Tiger discovery in Thailand


This video is called Wild Indochinese Tigers in Thailand.

From Wildlife Extra:

Tigers recorded in Thailand’s Salakpra Wildlife Sanctuary for the first time

Conservationists from the Zoological Society of London (ZSL) have for the first time captured images of a tiger in Salakpra Wildlife Sanctuary, Thailand, officially confirming the presence of these cats in the Sanctuary.

Covering 868km squared, Salakpra is part of the Western Forest Conservation Complex (WEFCOM), a priority tiger area located close to the Myanmar border. Although tigers have been known to live and breed in Huai Kha Khaeng Wildlife Sanctuary in the northern part of WEFCOM, no tiger has been recorded as far south as Salakpra until now. The two sanctuaries are connected through the Srisawat Forest Corridor, which ZLS say could be an important area for tigers providing that the right protection is in place.

For years rangers, villagers and hill tribes people in the area have maintained that they have seen tigers and signs of tigers south of Huai Kha Khaeng, which prompted researchers at ZSL to undertaken the first comprehensive survey of Salakpra to investigate the presence of the big cat.

Last spring, they set up camera traps along known wildlife pathways into two areas of the sanctuary, and almost one year later they were rewarded with the first image of a tiger in Salakpra. Three days after the first image, another shot was taken of a tiger in a different part of the sanctuary. It was confirmed that it was the same animal in both images, and has been identified as a female born in Hui Kha Khaeng. “These two images confirm what rangers and villagers have long suspected – that tigers born in Huai Kha Khaeng are moving at least as far south as Salakpra Wildlife Sanctuary,” says Craig Bruce, ZSL’s Senior Programme Manager for Asia. “Tigers are facing a very real threat of extinction in Thailand and across their range. That we now have evidence of tigers in an area where they have not previously been recorded is extremely positive news – it suggests they are using more of the WEFCOM landscape than previously thought. The next stage of our work will be continued camera trapping to build a picture of prey availability in Salakpra and determine whether other nearby areas are also being used by tigers.”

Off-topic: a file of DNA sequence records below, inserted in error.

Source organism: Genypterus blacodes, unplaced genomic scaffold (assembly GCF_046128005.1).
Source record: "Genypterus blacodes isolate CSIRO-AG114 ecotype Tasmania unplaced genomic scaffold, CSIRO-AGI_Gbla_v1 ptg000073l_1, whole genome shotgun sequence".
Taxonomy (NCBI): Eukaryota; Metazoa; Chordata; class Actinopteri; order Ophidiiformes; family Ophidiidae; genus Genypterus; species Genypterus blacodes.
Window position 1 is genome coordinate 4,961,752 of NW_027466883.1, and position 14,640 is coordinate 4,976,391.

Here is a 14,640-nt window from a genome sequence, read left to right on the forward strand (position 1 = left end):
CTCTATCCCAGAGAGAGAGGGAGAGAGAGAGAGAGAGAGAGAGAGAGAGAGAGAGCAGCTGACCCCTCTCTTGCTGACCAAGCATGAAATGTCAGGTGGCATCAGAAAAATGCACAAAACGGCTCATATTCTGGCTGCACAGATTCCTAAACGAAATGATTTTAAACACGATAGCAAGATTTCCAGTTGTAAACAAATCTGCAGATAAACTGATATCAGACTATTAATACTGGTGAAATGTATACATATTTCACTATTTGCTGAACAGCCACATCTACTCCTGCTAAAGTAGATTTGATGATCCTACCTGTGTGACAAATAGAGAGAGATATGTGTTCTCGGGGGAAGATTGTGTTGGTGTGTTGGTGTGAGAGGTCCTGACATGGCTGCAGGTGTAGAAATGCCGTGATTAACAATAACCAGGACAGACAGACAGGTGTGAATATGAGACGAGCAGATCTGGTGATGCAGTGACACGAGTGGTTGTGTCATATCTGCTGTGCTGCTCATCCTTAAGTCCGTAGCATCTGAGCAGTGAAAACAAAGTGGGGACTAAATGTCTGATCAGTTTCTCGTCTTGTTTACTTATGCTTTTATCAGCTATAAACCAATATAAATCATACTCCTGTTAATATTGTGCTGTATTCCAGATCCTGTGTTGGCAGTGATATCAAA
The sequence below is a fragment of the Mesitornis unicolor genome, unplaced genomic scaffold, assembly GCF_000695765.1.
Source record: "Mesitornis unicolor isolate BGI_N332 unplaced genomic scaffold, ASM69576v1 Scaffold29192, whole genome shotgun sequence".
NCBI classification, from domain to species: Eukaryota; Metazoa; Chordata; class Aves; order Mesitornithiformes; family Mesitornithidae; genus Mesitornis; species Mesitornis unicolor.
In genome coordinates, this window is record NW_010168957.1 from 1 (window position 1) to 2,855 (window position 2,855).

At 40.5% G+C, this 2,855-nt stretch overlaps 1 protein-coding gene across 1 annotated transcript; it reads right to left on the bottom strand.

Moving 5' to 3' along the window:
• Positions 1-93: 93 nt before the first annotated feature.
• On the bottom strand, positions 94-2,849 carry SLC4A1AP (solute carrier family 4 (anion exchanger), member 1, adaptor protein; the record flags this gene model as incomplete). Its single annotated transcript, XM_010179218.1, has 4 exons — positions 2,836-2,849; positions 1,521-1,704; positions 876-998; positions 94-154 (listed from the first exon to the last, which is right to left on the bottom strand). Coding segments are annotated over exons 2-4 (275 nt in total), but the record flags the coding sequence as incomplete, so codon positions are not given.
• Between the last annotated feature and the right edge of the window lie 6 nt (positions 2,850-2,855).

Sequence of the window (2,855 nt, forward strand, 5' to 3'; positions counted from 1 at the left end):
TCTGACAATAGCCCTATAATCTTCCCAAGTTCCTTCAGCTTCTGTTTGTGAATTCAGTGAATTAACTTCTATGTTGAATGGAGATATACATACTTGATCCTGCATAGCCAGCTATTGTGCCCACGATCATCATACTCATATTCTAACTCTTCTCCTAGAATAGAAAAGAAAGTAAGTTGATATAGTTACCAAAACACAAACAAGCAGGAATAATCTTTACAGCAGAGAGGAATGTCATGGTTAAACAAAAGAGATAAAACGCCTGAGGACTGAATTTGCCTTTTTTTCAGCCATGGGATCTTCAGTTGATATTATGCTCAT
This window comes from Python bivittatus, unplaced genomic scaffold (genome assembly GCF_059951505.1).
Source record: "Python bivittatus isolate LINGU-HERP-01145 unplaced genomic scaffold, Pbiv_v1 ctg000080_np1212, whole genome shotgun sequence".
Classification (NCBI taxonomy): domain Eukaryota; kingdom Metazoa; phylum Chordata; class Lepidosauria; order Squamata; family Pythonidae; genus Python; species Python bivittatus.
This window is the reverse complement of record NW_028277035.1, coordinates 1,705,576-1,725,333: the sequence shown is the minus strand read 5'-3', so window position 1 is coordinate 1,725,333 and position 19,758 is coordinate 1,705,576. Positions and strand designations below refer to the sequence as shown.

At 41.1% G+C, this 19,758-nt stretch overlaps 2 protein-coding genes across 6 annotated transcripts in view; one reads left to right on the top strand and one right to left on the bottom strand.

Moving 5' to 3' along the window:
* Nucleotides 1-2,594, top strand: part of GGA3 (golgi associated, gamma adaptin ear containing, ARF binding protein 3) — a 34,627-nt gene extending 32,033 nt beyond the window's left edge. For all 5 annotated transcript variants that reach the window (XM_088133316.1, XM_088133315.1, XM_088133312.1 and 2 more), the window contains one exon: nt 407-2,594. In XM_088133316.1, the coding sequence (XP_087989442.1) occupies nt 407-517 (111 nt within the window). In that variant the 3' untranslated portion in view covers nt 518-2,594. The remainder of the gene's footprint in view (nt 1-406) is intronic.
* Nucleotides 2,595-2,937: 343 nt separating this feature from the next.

Amur tiger swims from Russia to China


This video is about Amur tigers.

From Wildlife Extra:

Film shows Amur tiger swimming across Russia’s border to China

An Amur tiger has been filmed swimming across the Ussuri River from Russia to China.

The rare episode took place close to Russia’s Bolshekhekhtsirsky Nature Reserve and China’s wetlands of the Sanjiang Nature Reserve.

Its swim was filmed by two Chinese fishermen on their mobile phones.

“In general, it is a usual thing for a tiger to swim across rivers, but in this case I am amazed at the river width – 300-350 metres – that the tiger covered successfully,” said Pavel Fomenko, biodiversity conservation program coordinator at WWF Russia Amur branch.

“The tiger’s swim across the Ussuri can be regarded as a search for prey, or a mate, or new habitats. It is very important for the Chinese colleagues to monitor the tiger translocation. I hope the rare predator will be safe in China”.

This area is a transboundary corridor used by tigers when crossing the Sino- Russian border.